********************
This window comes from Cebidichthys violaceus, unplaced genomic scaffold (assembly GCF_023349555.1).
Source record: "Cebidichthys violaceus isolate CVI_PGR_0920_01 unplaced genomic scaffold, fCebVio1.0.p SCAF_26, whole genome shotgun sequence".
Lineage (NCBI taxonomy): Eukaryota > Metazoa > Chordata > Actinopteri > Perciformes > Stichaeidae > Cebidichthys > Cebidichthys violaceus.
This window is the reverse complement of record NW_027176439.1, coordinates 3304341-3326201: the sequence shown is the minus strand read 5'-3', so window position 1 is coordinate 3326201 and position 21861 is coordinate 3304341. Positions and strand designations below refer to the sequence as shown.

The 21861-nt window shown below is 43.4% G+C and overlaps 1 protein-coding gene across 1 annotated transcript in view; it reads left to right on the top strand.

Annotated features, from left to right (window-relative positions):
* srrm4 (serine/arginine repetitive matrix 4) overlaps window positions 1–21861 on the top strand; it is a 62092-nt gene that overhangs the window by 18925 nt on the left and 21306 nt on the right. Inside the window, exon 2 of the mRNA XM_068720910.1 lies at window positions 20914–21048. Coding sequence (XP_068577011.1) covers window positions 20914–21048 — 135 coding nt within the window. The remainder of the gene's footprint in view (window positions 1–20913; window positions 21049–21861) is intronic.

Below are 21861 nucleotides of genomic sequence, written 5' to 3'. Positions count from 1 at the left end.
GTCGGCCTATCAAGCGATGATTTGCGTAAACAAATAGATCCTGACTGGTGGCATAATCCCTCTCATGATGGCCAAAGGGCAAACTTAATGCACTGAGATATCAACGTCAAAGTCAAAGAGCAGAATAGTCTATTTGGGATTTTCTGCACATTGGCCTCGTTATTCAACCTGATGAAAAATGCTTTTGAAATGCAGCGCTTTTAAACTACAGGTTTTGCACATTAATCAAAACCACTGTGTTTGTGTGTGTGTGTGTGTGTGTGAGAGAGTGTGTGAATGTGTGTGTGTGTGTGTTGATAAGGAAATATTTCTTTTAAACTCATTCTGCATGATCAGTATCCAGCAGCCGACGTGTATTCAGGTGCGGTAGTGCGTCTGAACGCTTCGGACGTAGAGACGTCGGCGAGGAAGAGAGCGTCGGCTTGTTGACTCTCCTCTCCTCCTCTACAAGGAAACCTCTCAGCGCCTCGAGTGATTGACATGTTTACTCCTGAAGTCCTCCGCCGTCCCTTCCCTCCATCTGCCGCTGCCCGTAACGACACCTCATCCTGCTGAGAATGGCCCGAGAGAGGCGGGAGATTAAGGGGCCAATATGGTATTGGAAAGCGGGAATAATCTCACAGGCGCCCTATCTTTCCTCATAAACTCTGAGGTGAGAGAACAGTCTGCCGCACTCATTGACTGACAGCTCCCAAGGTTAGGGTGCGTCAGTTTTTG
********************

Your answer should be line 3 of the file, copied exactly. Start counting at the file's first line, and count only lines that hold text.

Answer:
Lineage (NCBI taxonomy): Eukaryota > Metazoa > Chordata > Actinopteri > Perciformes > Stichaeidae > Cebidichthys > Cebidichthys violaceus.